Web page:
Trump could also withdraw America’s nuclear “umbrella” over Europe, or bring home the roughly 100 tactical nukes that the US maintains in five European countries. Even more simply, Trump could just keep being vague about how he’d interpret Article 5 in the event of Russian aggression. It says that an attack on one ally is an attack on all, but doesn’t specify what the US or other partners would do. Any or all of these moves would tempt Putin to test the alliance, and possibly to attack its eastern members.

Even if Biden still ekes out a second term, the outlook isn’t much better. In the shape he’s in, which is unlikely to improve, he’ll struggle to lead the alliance as US presidents are expected to do. Even before last week’s debate, European officials had worries about Biden’s focus and stamina at other summits, and how he’d hold up in a second term.

If Biden were to bow out at this late stage in favor of a younger nominee, the uncertainty would temporarily increase. None of the Democrats in the headlines — from Vice President Kamala Harris to the governors of California, Michigan or Illinois — has burnished a national security profile. Putin or other dictators might still be tempted to test the new situation. Then again, being new in the Oval Office — Harry Truman in 1945 springs to mind — needn’t stand in the way of strong leadership.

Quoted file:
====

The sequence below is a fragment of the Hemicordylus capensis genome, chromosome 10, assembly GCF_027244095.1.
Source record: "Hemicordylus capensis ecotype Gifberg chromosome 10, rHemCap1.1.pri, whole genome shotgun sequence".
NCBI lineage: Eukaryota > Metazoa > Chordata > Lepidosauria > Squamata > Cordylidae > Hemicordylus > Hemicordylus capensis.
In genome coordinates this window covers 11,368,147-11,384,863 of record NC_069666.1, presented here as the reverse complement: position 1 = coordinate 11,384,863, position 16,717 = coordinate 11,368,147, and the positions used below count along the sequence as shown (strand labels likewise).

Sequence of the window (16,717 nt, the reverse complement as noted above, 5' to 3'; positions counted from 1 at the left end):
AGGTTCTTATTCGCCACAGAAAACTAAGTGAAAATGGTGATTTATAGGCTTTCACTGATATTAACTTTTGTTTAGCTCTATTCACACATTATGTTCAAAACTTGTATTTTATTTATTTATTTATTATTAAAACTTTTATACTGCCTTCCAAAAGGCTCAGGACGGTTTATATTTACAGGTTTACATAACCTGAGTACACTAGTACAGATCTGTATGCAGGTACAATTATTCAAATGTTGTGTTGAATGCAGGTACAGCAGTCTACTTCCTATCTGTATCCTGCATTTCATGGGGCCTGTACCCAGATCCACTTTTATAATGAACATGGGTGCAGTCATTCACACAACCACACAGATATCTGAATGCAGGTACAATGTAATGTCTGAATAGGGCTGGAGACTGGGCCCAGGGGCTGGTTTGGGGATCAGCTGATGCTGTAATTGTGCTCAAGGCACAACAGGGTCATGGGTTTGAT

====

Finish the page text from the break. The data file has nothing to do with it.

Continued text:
All these ruminations unfortunately overshadow some recent major NATO achievements. US presidents since Eisenhower have in their own way complained that some allies free-ride on US might by skimping on their own armies. This year, though, a record 23 members will meet the NATO goal set a decade ago of spending at least 2% of national output on the military, as will the European allies collectively. Trump tries to take credit for this trend, but that belongs to Putin for reminding the whole alliance of the threat that Russia poses.

The best response by Europe to this strategic angst about US commitment would be to form, at long last, a “European army,” or at least to consolidate the continent’s fragmented militaries into one coherent “pillar” within NATO. The stronger this European force becomes, the more useful, and respectable, it’ll seem to future American presidents, who will all want to shift resources to the Pacific. And the more awe-inspiring, and therefore deterring, it’ll look to the Kremlin.

To be credible, however, such a European pillar would have to include France and the UK extending their nuclear umbrellas over the rest of Europe, as only the US so far does. Short of that, Germany or the European Union as a whole might have to build a new atomic arsenal to deter Putin or his successors in the Kremlin.

Hence the anxiety: None of this is likely to happen, and certainly not soon. The Europeans do see the threat from polarization, chaos and populism in Washington but can’t act as long as they face the same forces at home. The European populists, moreover, prefer to renationalize the EU rather than integrate it; some won’t even stipulate that Putin is a threat.

In all these ways, this year’s election drama in the United States has direct consequences for peace in Europe and the world. Biden’s answer cannot just be summitry and pageantry. He must demonstrate his responsibility by stepping aside for a new generation of American leadership before it’s too late.